Cleaning Cat Markings

The strong smell of cat pee is awful for us (but actually awesome for cats). Here's how to battle the scent.

By Julie Mignery | Updated: April 7, 2016, 5 p.m. EDT

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Clean Cat Markings
How do you get rid of the odor from cat markings? Virginia Mendez

Cat pee is a powerful scent. Clean it up and it still might smell. It’s bad enough for you, but it’s worse (or better) for your cat and his more sensitive nose. If he’s peed on a particular thing once and knows it’s "his” because his scent is still on it, he might just decide to do it again. So what can you do?
•    Spay or neuter your cat if it hasn’t been done already.
•    Keep his litterbox clean and remember the rule that says your number of litter boxes should exceed your number of cats by one.  

And what do you do about the thing he’s sprayed?

If he’s peed on something you don’t care that much about, like a pair of socks or an ex-boyfriend’s favorite T-shirt, wash it a few times with a box of baking soda tossed in with the detergent, then throw it away if it still smells funky. If he’s peed on something you do care about or if it’s hard to replace, we suggest the following strategies.
•    Soak up as much urine as possible, using old towels and lots of pressure, if the target is a soft surface. Rinse the area thoroughly with water, then soak that up, too, using a wet vac (NOT a steam cleaner) if possible. Wipe down hard surfaces with soap and water.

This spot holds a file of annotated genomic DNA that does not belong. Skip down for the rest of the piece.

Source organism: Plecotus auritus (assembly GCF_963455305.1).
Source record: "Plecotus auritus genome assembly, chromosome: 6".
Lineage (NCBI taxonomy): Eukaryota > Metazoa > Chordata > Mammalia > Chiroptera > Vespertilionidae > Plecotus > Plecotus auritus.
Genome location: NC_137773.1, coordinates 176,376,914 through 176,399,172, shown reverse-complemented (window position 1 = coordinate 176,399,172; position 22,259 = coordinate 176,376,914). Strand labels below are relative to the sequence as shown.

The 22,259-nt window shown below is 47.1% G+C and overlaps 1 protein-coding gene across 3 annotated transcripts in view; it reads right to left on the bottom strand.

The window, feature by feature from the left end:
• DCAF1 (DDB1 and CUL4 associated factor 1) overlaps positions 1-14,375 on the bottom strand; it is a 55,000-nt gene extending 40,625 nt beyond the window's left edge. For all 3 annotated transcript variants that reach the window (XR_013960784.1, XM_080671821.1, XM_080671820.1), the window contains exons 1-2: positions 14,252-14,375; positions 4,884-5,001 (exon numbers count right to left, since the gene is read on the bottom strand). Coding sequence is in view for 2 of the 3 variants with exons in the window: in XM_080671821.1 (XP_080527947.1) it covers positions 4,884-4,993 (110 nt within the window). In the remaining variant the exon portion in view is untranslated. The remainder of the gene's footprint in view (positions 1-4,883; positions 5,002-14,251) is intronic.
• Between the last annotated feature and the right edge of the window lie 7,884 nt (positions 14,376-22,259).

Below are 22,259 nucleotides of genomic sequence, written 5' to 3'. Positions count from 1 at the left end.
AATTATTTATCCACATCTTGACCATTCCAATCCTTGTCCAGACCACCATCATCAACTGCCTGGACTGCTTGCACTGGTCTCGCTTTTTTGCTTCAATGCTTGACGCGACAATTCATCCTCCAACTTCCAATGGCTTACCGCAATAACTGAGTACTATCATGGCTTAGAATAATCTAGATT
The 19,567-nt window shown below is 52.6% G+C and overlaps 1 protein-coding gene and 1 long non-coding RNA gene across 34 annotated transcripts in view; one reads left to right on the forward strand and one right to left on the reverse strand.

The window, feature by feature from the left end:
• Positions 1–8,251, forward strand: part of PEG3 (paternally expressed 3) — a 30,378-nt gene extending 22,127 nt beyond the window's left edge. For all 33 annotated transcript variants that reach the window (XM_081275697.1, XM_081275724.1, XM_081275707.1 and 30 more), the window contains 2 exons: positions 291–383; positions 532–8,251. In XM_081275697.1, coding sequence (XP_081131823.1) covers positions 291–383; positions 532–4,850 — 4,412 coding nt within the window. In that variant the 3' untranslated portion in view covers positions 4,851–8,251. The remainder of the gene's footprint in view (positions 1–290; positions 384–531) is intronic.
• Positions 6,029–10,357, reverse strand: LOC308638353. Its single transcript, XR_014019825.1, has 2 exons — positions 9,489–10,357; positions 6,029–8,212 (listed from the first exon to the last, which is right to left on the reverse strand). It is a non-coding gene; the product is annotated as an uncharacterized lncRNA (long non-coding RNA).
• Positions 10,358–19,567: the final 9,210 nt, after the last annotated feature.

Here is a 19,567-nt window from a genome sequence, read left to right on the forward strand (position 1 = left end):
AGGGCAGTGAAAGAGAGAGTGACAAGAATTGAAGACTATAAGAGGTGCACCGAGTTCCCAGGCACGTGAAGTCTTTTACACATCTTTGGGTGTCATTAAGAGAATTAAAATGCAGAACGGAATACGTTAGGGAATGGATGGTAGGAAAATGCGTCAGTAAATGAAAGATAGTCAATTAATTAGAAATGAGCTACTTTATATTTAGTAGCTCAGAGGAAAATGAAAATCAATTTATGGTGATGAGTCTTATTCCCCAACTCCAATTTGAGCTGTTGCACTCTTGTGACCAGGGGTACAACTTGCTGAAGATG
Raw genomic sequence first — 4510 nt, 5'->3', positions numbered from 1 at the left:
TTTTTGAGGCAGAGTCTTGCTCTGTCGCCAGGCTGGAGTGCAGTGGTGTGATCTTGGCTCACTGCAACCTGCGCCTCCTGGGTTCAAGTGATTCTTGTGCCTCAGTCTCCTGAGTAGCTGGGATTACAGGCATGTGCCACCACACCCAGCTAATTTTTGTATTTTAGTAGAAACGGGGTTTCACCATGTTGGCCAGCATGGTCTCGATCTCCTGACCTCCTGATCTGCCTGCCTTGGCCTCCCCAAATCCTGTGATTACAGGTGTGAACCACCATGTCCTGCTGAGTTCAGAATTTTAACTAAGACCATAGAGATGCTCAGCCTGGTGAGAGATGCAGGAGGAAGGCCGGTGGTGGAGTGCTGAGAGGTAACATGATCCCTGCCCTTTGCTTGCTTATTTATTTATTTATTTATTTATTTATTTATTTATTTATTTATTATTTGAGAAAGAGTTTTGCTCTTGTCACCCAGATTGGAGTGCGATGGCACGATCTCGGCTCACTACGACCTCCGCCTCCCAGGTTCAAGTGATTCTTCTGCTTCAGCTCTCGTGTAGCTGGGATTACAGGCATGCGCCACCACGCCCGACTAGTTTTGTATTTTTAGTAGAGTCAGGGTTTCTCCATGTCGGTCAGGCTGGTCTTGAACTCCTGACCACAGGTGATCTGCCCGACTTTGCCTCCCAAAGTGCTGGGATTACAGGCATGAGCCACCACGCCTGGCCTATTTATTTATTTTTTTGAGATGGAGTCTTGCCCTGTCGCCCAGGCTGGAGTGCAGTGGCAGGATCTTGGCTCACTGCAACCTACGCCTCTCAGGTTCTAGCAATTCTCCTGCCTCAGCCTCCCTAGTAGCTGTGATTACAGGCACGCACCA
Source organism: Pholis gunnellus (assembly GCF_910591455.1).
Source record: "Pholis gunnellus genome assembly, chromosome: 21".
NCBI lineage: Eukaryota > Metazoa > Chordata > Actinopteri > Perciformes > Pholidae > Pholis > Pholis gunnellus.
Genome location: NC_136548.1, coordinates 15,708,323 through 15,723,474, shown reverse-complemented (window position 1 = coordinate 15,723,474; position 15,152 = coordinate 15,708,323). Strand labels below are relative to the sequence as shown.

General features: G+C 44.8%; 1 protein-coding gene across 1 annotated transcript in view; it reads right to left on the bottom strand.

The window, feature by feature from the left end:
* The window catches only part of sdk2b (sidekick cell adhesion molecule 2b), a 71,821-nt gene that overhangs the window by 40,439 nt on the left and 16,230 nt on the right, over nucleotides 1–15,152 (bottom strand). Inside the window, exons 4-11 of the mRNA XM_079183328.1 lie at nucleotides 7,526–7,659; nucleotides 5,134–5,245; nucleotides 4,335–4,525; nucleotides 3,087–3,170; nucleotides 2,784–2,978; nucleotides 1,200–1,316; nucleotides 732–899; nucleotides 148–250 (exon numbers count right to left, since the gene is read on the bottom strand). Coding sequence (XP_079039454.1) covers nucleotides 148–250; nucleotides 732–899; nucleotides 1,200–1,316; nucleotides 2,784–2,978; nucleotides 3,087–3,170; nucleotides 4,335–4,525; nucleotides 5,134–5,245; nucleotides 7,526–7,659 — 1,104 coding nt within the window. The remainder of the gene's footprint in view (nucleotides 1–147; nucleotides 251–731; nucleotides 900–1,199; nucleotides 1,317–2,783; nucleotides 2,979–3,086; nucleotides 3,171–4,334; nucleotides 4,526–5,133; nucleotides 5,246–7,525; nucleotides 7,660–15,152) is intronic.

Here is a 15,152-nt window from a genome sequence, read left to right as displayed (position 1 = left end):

•    Shop at your local pet supply retailer for an enzymatic cleaner formulated to neutralize odors and pheromones. You also might need a separate stain-removing spray.
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Reader Comments

kari    detroit lakes, MN

5/28/2015 9:55:13 PM

180 XT is absolutely the BEST product for getting rid of the smell of cat urine and breaking the habit of marking on furniture, walls, and carpet.

Get 180XT

Martha    Memphis, TN

5/27/2015 11:30:07 PM

Please don't expect neutering to stop the problem altogether, or think that females won't spray. Neutering makes the spray smell less of pure testosterone, but once a cat has established the behavior, learns the behavior from another cat or feels his/her territorial rights are in question, you will have spraying.

While the cat may spray again, as long as he or she can smell it, they probably won't. What you do need to be careful of is never urinating in your tub or shower. Cats will assume the tub or shower is another litterbox, and getting the smell out of the drains simply can't be done. They will pee where they smell pee.

Peggy    Cheyenne, WY

5/27/2015 10:49:46 PM

Use a vinegar/water mixture. If laundering in a washing machine, put 1 cup vi egar in with the detergent.

Susan    Lafayette, TN

5/27/2015 7:00:10 PM

I had a cat (male neutered) who stopped using the litter box (for pee) after his best buddy (another neutered male 10 years his senior) passed away at 18.
I spent a fortune on pet store emzyme cleaners until I spent $7 on line for the following recipe: 2 cups hydrogen peroxide, 2 tsp baking SODA and 2 drops original blue Dawn dish liquid - combine ingredients and STIR (DO NOT SHAKE). Soak the affected area making sure you hit ALL THE PEE. Let the area dry - no more odor! That was 10 years ago and I have yet to find anything that works better or costs less.
This also works to remove all kinds of stains and odors. It also works to clean old linens and lace that have turned brown and spotted - without damaging the fabric like bleach will.

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